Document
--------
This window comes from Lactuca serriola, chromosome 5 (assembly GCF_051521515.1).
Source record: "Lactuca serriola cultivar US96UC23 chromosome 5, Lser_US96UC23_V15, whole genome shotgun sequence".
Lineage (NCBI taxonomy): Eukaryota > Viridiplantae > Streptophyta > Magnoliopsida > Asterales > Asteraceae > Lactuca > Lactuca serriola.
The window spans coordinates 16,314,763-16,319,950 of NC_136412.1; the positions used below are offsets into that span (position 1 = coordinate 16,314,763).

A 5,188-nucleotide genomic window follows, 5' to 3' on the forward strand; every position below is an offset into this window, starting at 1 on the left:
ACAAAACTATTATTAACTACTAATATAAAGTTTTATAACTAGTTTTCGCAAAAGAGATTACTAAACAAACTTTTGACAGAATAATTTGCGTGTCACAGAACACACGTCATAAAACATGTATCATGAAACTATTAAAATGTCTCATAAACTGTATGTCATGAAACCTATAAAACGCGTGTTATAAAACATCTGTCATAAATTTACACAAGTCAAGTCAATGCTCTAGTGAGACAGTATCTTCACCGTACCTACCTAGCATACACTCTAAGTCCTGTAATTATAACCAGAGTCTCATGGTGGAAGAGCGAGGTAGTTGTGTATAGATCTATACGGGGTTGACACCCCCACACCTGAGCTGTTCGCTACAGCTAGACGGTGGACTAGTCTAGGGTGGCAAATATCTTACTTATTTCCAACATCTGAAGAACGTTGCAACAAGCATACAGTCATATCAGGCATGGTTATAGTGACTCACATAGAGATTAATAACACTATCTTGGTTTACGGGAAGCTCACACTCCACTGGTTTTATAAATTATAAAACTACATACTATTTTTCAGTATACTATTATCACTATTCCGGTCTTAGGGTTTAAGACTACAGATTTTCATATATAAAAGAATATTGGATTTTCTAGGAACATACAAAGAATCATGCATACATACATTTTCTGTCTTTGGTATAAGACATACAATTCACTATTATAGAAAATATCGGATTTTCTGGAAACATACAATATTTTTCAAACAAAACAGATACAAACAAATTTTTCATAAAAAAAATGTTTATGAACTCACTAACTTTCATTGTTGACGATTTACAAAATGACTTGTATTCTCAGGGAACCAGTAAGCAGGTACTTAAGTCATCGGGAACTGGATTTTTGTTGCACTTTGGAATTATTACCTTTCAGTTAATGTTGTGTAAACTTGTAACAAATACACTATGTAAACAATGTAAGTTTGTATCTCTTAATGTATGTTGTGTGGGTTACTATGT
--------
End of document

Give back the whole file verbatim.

This window comes from Lactuca serriola, chromosome 5 (assembly GCF_051521515.1).
Source record: "Lactuca serriola cultivar US96UC23 chromosome 5, Lser_US96UC23_V15, whole genome shotgun sequence".
Lineage (NCBI taxonomy): Eukaryota > Viridiplantae > Streptophyta > Magnoliopsida > Asterales > Asteraceae > Lactuca > Lactuca serriola.
The window spans coordinates 16,314,763-16,319,950 of NC_136412.1; the positions used below are offsets into that span (position 1 = coordinate 16,314,763).

A 5,188-nucleotide genomic window follows, 5' to 3' on the forward strand; every position below is an offset into this window, starting at 1 on the left:
ACAAAACTATTATTAACTACTAATATAAAGTTTTATAACTAGTTTTCGCAAAAGAGATTACTAAACAAACTTTTGACAGAATAATTTGCGTGTCACAGAACACACGTCATAAAACATGTATCATGAAACTATTAAAATGTCTCATAAACTGTATGTCATGAAACCTATAAAACGCGTGTTATAAAACATCTGTCATAAATTTACACAAGTCAAGTCAATGCTCTAGTGAGACAGTATCTTCACCGTACCTACCTAGCATACACTCTAAGTCCTGTAATTATAACCAGAGTCTCATGGTGGAAGAGCGAGGTAGTTGTGTATAGATCTATACGGGGTTGACACCCCCACACCTGAGCTGTTCGCTACAGCTAGACGGTGGACTAGTCTAGGGTGGCAAATATCTTACTTATTTCCAACATCTGAAGAACGTTGCAACAAGCATACAGTCATATCAGGCATGGTTATAGTGACTCACATAGAGATTAATAACACTATCTTGGTTTACGGGAAGCTCACACTCCACTGGTTTTATAAATTATAAAACTACATACTATTTTTCAGTATACTATTATCACTATTCCGGTCTTAGGGTTTAAGACTACAGATTTTCATATATAAAAGAATATTGGATTTTCTAGGAACATACAAAGAATCATGCATACATACATTTTCTGTCTTTGGTATAAGACATACAATTCACTATTATAGAAAATATCGGATTTTCTGGAAACATACAATATTTTTCAAACAAAACAGATACAAACAAATTTTTCATAAAAAAAATGTTTATGAACTCACTAACTTTCATTGTTGACGATTTACAAAATGACTTGTATTCTCAGGGAACCAGTAAGCAGGTACTTAAGTCATCGGGAACTGGATTTTTGTTGCACTTTGGAATTATTACCTTTCAGTTAATGTTGTGTAAACTTGTAACAAATACACTATGTAAACAATGTAAGTTTGTATCTCTTAATGTATGTTGTGTGGGTTACTATGT